-- Keep an eye on your pet and keep it close, even if just letting it out into the yard for a few minutes.

-- In the rare instance that a coyote acts aggressively, get inside a building or vehicle, if possible.

-- If a coyote attacks, lift pets or children and fight back with sticks, rocks, or any other object while you back away.

Most interactions that people experience with coyotes are interactions between coyotes and dogs due to the territorial nature of both animals. Coyote attacks on people are very rare; coyotes typically avoid people.

Coyotes are common throughout Nebraska, including some areas of cities where there is habitat, such as creek bottoms, green space with tall grass, and agricultural fields.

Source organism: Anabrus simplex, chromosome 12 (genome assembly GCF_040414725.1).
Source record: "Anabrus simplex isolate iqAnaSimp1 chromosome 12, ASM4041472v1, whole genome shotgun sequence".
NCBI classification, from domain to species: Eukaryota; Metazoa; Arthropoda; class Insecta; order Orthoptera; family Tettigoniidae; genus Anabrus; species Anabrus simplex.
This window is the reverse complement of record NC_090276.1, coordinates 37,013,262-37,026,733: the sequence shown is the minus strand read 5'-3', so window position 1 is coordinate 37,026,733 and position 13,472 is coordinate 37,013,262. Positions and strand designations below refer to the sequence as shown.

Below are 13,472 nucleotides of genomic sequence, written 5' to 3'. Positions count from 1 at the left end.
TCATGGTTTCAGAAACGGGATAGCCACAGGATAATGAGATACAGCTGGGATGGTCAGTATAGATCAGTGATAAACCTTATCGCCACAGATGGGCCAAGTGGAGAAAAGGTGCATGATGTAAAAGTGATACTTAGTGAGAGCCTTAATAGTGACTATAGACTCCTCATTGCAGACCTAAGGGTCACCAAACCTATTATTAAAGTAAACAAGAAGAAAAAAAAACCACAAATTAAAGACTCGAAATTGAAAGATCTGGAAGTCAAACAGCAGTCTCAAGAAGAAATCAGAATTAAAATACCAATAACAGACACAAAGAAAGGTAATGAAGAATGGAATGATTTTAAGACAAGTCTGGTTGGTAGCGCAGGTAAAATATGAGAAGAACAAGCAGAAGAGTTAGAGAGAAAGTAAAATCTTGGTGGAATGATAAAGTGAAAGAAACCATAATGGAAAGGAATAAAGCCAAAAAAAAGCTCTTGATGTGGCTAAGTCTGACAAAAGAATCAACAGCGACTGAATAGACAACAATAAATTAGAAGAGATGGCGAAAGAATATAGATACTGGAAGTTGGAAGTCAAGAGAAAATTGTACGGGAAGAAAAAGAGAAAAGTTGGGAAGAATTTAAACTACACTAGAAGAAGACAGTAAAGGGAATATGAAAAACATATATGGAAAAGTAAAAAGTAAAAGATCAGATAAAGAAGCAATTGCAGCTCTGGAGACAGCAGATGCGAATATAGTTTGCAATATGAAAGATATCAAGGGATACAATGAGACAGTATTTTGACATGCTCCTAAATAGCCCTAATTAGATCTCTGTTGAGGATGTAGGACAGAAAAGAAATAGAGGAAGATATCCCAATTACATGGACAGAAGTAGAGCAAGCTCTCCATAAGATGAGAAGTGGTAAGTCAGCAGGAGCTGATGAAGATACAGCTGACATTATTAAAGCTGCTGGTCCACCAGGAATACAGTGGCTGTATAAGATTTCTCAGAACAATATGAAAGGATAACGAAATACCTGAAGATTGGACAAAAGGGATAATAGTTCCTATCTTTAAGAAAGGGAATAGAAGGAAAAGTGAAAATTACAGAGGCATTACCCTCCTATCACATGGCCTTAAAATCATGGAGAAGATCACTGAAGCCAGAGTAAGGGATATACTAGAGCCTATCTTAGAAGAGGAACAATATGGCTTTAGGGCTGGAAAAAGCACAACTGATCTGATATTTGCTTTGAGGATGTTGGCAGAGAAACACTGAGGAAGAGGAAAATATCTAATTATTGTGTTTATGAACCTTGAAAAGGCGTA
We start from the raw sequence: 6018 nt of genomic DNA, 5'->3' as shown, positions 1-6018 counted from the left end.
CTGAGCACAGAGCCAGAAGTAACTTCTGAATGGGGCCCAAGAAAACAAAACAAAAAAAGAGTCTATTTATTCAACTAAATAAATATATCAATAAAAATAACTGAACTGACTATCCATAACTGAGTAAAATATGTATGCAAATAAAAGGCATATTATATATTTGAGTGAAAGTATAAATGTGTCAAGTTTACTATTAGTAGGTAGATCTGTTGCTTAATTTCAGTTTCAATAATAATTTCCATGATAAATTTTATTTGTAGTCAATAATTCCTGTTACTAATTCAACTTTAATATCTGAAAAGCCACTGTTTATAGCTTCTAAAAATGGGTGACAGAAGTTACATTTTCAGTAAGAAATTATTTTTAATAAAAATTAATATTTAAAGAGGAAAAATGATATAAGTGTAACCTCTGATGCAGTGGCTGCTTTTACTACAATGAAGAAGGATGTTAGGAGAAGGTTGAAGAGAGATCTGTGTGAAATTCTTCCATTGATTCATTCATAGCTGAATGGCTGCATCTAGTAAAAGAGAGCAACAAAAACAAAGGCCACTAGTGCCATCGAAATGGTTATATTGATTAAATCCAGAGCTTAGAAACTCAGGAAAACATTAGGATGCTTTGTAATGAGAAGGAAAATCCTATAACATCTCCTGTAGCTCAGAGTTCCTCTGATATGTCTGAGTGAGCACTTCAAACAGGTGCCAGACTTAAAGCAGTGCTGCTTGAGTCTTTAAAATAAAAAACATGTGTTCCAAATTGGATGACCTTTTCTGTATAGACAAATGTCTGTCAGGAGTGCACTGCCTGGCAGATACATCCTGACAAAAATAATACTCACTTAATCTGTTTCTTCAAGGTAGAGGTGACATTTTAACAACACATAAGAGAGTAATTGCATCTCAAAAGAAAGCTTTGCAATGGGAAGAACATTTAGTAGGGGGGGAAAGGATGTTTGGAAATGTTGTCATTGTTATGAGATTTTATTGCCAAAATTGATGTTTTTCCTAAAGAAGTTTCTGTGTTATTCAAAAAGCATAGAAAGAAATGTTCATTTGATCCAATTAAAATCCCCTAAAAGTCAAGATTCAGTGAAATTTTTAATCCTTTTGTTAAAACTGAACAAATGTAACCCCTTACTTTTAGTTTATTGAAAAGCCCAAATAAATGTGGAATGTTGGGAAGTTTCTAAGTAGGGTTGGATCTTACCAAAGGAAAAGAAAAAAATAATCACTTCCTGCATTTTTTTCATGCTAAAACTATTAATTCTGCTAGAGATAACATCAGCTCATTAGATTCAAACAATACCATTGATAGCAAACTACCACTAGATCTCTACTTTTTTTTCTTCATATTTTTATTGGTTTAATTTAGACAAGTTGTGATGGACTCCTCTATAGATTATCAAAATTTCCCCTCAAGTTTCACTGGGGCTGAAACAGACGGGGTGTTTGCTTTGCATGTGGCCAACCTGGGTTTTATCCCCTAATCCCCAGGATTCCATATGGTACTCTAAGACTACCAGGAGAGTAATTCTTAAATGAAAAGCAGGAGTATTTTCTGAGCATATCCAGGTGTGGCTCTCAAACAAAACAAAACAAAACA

People who observe a coyote showing no fear of humans or have had a pet attacked by a coyote should call Game and Parks at 402-471-0641.

For more information, visit


Landowners planning prescribed burns encouraged to put in firebreaks this fall

LINCOLN, Neb. – Now is a good time to put in firebreaks to be used during prescribed burns, according to the Nebraska Game and Parks Commission.

“We want landowners to conduct their prescribed fires in a safe manner, so getting your firebreaks in place in the fall, ahead of any burns in the spring or in the non-growing season, is the best practice,” said Scott Luedtke, Game and Parks’ Habitat Partners Section southeast district manager. “Late season haying is a good idea so that you have good, safe firebreaks to use when you’re ready to fire off your field.”